Reinterpretation of imaging studies by a specialized breast
radiologist has the potential to reveal new cancers and reduce the
number of unnecessary interventions, such as biopsy, which
might other wise lead to patient anxiety and psychologic distress.
DWI as an Imaging Biomarker
for Bladder Cancer
Bladder cancer is the second most
common genitourinary cancer among
men and the ninth most common
among women in the United States. In
2016, there were 76,960 new cases reported and an estimated 16,390 deaths
reported from bladder cancer. At initial
presentation, two-thirds of all cases
are diagnosed as non–muscle-invasive
bladder cancer (stage T1 or less),
which can be conservatively managed
using transurethral resection of the bladder and intravesical instillation therapy. However, during follow-up evaluation, one-third of high-grade T1 bladder cancers have progressed with
muscle invasion or incurable metastatic disease. In muscle-invasive bladder cancer, more extensive treatment, including radical
cystectomy, is needed. The clinical course of bladder cancer differs significantly among patients, and accurate prediction of its
biologic behavior is needed.
DWI, a noninvasive, functional imaging technique, can serve as
a biomarker that is useful for characterizing the pathophysiology
of various types of malignancies including bladder cancer. This
unique imaging technique provides qualitative and quantitative information on histologic and biologic characteristics of bladder cancer that can be important to customizing therapeutic approaches.
The emerging evidence demonstrates the utility of DWI in
every step of managing bladder cancer patients. Furthermore,
the whole-body DWI technique has substantial promise for staging and follow-up of patients with or at risk of metastatic disease.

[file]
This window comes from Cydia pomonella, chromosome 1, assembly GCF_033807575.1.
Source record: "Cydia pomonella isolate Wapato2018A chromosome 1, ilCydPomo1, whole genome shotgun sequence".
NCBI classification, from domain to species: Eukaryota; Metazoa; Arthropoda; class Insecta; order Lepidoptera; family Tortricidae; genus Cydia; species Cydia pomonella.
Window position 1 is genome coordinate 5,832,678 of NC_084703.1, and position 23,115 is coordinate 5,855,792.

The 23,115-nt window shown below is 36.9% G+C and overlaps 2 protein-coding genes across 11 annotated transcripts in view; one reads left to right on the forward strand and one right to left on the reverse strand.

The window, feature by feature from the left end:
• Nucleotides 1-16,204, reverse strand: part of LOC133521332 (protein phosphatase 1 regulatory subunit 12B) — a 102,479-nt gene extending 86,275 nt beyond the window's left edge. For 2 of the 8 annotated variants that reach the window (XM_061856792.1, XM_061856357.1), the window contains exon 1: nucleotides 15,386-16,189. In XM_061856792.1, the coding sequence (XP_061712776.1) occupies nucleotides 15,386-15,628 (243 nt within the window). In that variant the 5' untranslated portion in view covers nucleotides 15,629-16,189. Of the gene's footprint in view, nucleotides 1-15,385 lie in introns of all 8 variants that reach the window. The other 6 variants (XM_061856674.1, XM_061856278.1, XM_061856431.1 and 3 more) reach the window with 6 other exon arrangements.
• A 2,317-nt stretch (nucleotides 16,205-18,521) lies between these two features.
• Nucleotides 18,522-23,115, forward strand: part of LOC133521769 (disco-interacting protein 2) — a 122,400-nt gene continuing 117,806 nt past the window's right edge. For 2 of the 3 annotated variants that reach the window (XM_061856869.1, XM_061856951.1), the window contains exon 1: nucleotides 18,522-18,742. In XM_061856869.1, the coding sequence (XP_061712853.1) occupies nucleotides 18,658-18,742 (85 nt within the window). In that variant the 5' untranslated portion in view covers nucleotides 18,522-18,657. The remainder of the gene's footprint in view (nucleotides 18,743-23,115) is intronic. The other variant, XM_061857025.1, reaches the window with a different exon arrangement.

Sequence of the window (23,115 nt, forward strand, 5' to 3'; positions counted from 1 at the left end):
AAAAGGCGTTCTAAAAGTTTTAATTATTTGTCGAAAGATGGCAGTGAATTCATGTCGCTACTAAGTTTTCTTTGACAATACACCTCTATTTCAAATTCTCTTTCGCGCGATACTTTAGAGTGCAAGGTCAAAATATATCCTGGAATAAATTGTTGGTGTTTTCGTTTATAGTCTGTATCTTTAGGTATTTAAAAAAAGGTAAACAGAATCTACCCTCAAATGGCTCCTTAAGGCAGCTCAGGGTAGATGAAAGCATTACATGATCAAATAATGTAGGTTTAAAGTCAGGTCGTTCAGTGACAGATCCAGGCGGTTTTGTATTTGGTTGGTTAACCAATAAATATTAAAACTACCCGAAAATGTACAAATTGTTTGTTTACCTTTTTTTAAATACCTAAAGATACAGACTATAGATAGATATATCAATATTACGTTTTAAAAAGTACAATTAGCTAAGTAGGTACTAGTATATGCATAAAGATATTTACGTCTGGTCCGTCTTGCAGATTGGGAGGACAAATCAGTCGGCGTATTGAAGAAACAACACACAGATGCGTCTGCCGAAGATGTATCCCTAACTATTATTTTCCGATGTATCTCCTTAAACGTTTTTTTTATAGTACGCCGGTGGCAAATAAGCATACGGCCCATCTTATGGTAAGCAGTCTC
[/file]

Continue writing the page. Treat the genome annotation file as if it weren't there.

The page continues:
However, the application of DWI as an imaging biomarker for
bladder cancer is just emerging. There are still major challenges
to validate and standardize data acquisition and analysis.
AJR in Brief: Taking a Second Look
and Finding New Solutions
[We created this service] because
clinically significant changes in radiologic
interpretation are believed to influence
surgical management.—Kristen Coffey
DWI can serve as a biomarker that is useful for
characterizing the pathophysiology of various
types of malignancies including bladder
In the June, July, and August 2017 issues of the AJR, journal
authors explore the feasibility of second reviews for breast imaging, enhanced evaluations to detect biomarkers for bladder cancer screenings, MRIs for living liver donors, and more.
Second-Opinion Review of
Breast Imaging at a Cancer
Center: Is It Worthwhile?
Second-opinion reviews of breast
imaging studies at a cancer center influence clinical management and add
value to patient care.
While the process can be time-consuming and labor intensive, a retrospective analysis of 200 cases reviewed
for a second time showed a change in
interpretation of 55 cases. These changes included 26 recommendations that led to a major change in
management. Additional cancer was detected in 5% of patients,
and biopsy was averted for 4%. The reviews were conducted by a
team of radiologists and researchers at Memorial Sloan Kettering
Cancer Center, in New York, New York.
Often, patients with suspicious findings detected on breast
imaging performed in community medical facilities are referred
by their physicians to a specialized cancer center for consultation
and potential initiation of treatment, or they seek the second
opinion themselves. Integrated multidisciplinary reviews of
breast imaging studies and breast cancer pathologic results have
been found to alter treatment strategy.
“At our cancer center, specialized breast radiologists offer a
consultation service to new patients of breast surgeons at the
center by providing second-opinion review of all imaging studies
obtained at outside facilities. [We created this service] because
clinically significant changes in radiologic interpretation are believed to influence surgical management,” said study coauthor
Kristen Coffey, of the department of radiology at Memorial Sloan
Kettering Cancer Center.
Journal authors discuss the benefits of looking at imaging with new perspectives.